The Pros and Cons of Student Loan Consolidation
Before deciding if consolidation is right for you, weigh the key pros and cons:
|Lower monthly payment – Extending the repayment term can significantly lower your monthly payment. This helps free up cash flow each month||Higher total costs – Extending the repayment term results in more interest paid over the loan’s life|
|One bill – Consolidating combines all loans into a single new loan with just one monthly bill, which is easier to manage repayment||Lose repayment incentives – Any borrower benefits from prompt repayment of your existing loans will be lost when consolidating|
|Interest rate average – Your consolidation loan rate is a weighted average of your existing federal loan rates rounded up to the nearest 1/8%. This can lower the rate||No change to variable rates – Consolidation does not alter variable interest rates to fixed rates. Variable rates remain variable|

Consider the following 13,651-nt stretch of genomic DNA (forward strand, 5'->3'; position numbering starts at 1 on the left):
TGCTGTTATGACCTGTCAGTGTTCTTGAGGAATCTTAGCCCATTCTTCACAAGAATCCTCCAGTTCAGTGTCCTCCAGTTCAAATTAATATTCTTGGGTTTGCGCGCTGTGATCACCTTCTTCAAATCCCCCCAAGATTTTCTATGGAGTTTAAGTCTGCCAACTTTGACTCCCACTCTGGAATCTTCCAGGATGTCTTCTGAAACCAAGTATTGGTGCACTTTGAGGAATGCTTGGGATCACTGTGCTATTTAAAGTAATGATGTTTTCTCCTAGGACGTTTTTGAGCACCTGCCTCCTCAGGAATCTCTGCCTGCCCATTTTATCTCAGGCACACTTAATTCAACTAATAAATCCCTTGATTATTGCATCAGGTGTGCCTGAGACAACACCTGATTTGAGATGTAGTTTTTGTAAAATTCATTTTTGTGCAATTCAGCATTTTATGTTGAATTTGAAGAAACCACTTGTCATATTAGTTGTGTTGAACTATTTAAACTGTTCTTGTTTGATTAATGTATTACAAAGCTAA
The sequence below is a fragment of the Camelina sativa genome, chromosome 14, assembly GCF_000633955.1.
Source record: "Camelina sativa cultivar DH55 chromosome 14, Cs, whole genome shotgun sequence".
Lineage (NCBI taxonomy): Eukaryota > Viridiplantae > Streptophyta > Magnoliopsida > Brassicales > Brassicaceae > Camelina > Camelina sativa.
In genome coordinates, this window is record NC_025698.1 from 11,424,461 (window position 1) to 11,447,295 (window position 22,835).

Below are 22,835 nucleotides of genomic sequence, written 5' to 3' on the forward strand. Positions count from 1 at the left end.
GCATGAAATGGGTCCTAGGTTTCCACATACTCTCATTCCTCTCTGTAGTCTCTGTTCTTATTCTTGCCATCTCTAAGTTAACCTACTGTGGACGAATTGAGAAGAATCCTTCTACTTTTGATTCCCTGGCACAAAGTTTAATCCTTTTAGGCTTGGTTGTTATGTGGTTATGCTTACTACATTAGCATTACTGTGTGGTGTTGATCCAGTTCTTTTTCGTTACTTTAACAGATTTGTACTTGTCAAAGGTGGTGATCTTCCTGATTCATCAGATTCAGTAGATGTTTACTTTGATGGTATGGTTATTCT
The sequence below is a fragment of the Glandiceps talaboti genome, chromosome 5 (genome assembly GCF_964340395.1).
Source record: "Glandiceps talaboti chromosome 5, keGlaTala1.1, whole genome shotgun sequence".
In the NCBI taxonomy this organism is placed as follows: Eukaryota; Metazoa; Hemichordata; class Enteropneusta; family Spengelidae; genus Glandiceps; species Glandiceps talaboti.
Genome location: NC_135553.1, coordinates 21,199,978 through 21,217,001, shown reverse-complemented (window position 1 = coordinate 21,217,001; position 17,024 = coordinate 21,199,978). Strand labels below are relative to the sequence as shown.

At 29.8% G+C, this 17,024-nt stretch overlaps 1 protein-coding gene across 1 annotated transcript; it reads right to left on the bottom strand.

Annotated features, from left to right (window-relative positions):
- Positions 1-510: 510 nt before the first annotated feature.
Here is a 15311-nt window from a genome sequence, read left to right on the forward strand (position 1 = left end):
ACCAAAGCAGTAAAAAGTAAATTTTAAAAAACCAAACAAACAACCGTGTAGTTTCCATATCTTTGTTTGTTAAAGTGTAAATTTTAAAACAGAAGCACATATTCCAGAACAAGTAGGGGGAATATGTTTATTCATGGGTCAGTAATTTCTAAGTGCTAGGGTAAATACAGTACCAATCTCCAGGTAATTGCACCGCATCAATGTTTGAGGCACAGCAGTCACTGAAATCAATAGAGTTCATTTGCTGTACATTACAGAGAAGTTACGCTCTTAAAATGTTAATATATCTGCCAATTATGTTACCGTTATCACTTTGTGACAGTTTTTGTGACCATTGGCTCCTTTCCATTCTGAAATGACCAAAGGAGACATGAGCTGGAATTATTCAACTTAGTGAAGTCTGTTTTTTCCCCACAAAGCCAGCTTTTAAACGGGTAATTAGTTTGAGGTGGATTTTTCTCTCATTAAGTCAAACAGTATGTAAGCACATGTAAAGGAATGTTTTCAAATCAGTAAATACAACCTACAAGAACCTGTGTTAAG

|Keep federal perks – Consolidation loans retain all federal student loan benefits and protections, which private consolidation/refinancing does not||Reset grace period – If loans are in their grace period, this will be reset when consolidating. Payments begin 60 days after consolidation|
|Add or remove borrower(s) – Spouses can be added as co-borrowers to consolidate joint loans. Parents/cosigners can be removed in certain cases||No direct private loan consolidation – Private student loans cannot be directly consolidated into a federal Direct Consolidation Loan|
|Add or remove borrower(s) – Spouses can be added as co-borrowers to consolidate joint loans. Parents/cosigners can be removed in certain cases||Could extend repayment – Going with the maximum 30-year term means you may pay on loans well into your 50s or 60s|